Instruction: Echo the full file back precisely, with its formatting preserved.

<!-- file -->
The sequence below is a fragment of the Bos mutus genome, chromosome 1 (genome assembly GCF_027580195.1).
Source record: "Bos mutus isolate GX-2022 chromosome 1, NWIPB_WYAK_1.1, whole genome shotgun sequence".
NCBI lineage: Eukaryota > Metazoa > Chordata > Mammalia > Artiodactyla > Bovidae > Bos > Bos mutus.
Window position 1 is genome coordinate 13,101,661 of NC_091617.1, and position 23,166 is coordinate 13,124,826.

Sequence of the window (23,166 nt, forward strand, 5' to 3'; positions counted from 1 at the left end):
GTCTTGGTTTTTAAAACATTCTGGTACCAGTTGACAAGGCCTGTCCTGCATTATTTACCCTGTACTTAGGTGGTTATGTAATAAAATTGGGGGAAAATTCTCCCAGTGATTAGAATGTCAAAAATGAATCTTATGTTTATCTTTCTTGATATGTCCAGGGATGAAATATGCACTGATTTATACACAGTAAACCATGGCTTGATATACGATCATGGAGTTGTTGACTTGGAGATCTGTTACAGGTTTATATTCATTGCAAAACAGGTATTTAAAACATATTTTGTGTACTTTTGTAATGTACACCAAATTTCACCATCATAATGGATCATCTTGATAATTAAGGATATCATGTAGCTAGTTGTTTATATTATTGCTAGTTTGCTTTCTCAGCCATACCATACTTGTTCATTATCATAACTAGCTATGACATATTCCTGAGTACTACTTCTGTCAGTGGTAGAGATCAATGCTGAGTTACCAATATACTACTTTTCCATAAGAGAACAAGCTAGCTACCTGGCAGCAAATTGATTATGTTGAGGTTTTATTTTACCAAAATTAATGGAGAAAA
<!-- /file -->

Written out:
The sequence below is a fragment of the Bos mutus genome, chromosome 1 (genome assembly GCF_027580195.1).
Source record: "Bos mutus isolate GX-2022 chromosome 1, NWIPB_WYAK_1.1, whole genome shotgun sequence".
NCBI lineage: Eukaryota > Metazoa > Chordata > Mammalia > Artiodactyla > Bovidae > Bos > Bos mutus.
Window position 1 is genome coordinate 13,101,661 of NC_091617.1, and position 23,166 is coordinate 13,124,826.

Sequence of the window (23,166 nt, forward strand, 5' to 3'; positions counted from 1 at the left end):
GTCTTGGTTTTTAAAACATTCTGGTACCAGTTGACAAGGCCTGTCCTGCATTATTTACCCTGTACTTAGGTGGTTATGTAATAAAATTGGGGGAAAATTCTCCCAGTGATTAGAATGTCAAAAATGAATCTTATGTTTATCTTTCTTGATATGTCCAGGGATGAAATATGCACTGATTTATACACAGTAAACCATGGCTTGATATACGATCATGGAGTTGTTGACTTGGAGATCTGTTACAGGTTTATATTCATTGCAAAACAGGTATTTAAAACATATTTTGTGTACTTTTGTAATGTACACCAAATTTCACCATCATAATGGATCATCTTGATAATTAAGGATATCATGTAGCTAGTTGTTTATATTATTGCTAGTTTGCTTTCTCAGCCATACCATACTTGTTCATTATCATAACTAGCTATGACATATTCCTGAGTACTACTTCTGTCAGTGGTAGAGATCAATGCTGAGTTACCAATATACTACTTTTCCATAAGAGAACAAGCTAGCTACCTGGCAGCAAATTGATTATGTTGAGGTTTTATTTTACCAAAATTAATGGAGAAAA